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Bring “Ghosts” to your Home for Winter Parties (Feb, 1933)

Bring “Ghosts” to your Home for Winter Parties

by RICHARD COKE

The author’s adventures as a “ghost detective,” ferreting out the secrets of fraudulent mediums, led him to the discovery of the ingenious methods of creating phantoms which he describes in this article. Using these simple stunts, much fun can be had at house parties, and you can easily convince your guests that you are in private communication with the supernatural.

WHEN Eddie called me up from the “Times” office, and asked me to come along to Madame Y’s “Wednesday night circle,” of course I accepted the invitation. For over fifteen years I’ve been spook hunting, but with no material success. When spooks have rattled tin cans in a cabinet in imitation of a “Model T,” I’ve always found that the spooks had bone and muscle. When nebulous images have appeared on photographic plates, I have always found the foggy patches due to exposure to X-rays, radio-active salts, or maybe to a tiny pin-hole in the bellows of the camera.

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How Carnival Games Cheat Customers (Jun, 1930)

If you liked this (minus all the games with racist titles) be sure to check out these articles:
How Carnival Racketeers Fleece the Public
Why You Can’t Ring Bell of “High Striker”
STRANGE INVENTIONS used by Crooked Gamblers
Machines that Pick Your Pocket – AND MAKE YOU LIKE IT!

How Carnival Games Cheat Customers

By SAM BROWN

Did you ever wonder why you came home from the carnival empty handed? Remember how you tried to ring the bell by hammering the catapult or how you tossed ring after ring trying to win a cane? Swindled? Well, maybe! Read how the operators “gimmick” their games so that you can’t win. It may save you money or help you win.

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Ice-Cream Bars Are Made Easily with Dipping Outfit (Jun, 1935)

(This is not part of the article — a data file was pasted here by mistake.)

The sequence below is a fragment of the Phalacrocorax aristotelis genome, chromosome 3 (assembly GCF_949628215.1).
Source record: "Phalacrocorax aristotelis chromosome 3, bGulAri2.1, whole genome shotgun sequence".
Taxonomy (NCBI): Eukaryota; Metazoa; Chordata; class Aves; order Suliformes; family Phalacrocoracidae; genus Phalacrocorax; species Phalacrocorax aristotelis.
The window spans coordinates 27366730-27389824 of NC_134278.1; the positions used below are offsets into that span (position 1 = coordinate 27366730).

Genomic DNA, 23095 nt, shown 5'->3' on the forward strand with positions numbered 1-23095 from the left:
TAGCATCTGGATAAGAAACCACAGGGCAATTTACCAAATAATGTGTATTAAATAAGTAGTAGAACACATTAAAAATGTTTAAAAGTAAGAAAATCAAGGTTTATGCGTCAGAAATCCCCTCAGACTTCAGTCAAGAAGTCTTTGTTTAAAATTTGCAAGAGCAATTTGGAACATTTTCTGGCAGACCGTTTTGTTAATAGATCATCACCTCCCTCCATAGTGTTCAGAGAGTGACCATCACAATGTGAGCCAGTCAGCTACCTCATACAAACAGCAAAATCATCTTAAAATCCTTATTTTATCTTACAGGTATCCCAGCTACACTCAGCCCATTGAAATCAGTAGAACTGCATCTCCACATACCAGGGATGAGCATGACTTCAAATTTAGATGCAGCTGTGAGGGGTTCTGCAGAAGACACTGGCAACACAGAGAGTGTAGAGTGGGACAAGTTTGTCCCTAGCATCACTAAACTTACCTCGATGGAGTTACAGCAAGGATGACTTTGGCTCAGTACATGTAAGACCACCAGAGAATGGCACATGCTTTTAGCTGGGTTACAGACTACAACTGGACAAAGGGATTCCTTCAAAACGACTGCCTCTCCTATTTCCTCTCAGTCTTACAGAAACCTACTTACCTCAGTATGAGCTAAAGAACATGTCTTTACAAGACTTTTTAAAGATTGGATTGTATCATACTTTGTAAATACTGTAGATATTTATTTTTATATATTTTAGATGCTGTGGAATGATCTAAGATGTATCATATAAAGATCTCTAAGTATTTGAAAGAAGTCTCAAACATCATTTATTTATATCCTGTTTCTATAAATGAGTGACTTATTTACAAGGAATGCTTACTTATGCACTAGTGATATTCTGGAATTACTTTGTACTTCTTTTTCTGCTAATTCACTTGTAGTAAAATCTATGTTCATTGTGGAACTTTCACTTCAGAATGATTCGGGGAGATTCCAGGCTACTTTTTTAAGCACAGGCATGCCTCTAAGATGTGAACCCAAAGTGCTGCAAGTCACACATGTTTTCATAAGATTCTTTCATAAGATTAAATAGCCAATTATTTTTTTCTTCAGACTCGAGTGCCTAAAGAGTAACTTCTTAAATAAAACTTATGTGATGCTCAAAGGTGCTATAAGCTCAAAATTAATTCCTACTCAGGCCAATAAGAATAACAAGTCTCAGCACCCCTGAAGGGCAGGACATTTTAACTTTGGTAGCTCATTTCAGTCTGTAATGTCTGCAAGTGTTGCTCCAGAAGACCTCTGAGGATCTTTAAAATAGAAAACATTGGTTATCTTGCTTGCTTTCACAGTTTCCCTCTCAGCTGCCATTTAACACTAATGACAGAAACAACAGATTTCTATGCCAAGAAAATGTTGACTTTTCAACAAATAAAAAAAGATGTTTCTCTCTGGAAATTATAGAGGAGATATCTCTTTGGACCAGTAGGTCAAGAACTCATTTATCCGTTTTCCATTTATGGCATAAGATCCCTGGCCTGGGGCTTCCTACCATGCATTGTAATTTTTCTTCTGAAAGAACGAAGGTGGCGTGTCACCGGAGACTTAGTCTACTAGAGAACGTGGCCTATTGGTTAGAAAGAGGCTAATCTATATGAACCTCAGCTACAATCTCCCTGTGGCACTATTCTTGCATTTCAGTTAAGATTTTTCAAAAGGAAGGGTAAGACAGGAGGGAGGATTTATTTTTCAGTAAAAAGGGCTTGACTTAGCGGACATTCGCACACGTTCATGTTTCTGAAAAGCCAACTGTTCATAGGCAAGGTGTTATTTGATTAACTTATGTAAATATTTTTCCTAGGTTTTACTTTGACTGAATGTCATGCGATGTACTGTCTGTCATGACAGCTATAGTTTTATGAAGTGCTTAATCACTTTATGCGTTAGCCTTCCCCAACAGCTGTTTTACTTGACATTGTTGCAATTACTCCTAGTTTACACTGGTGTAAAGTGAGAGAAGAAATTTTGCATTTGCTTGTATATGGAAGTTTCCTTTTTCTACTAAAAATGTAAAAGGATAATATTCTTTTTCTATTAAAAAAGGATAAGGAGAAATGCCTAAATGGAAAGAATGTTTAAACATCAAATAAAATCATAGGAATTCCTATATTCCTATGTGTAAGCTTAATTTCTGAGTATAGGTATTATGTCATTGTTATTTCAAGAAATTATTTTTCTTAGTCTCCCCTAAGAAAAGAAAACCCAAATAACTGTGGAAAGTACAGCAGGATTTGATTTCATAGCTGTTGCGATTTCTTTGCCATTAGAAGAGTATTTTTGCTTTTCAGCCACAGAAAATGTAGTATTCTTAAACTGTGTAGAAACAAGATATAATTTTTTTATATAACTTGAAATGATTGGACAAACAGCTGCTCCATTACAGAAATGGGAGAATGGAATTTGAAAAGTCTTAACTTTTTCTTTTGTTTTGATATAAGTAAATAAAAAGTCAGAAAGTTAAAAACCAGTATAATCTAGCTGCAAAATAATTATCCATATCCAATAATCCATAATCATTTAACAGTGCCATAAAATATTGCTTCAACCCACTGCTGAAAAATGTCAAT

Ice-Cream Bars Are Made Easily with Dipping Outfit

Less expensive than some other equipment on the market, a new ice-cream bar maker has several desirable features. One is a spreader that holds the bars, with the flat, wooden sticks inserted, in position for dipping in chocolate or similar coating mixture. After dipping, the bars are hung on a rack to dry, the spreader and dipping apparatus being arranged for this purpose.

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Modern Wonders of an Ancient Art (Jun, 1936)

Modern Wonders of an Ancient Art

By H. W. MAGEE

Part I PORCELAIN enamel is older than history and yet—in its modern applications—it is as new as tomorrow. Fifteen centuries or more before the dawn of the Christian era, someone heated a batch of minerals and produced a glasslike substance which he found could be fused to metal with the aid of heat. In the next two thousand years or so man utilized this knowledge mainly to produce beautiful cloisonne vases, medallions, jewelry and other ornaments.

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SLEEPY-TIME GAL! (Aug, 1941)

SLEEPY-TIME GAL!

Been having trouble getting your shut-eye lately? Meet Martha Alden, of Pequot Mills, whose job is to find out exactly what it is that keeps you awake.

by Kip Blair

EVERY year hundreds of eye shades, thousands of ear plugs, and countless numbers of other sleep-producing gadgets—from weak tea to strong drink—are sold to insomniacs all over the country. Yet sheep are still counted over fences, dull books still are used to induce slumber, and Mrs. Jones still leans over the back hedge to tell Mrs. Smith that, so help her, she didn’t shut an eye all last night.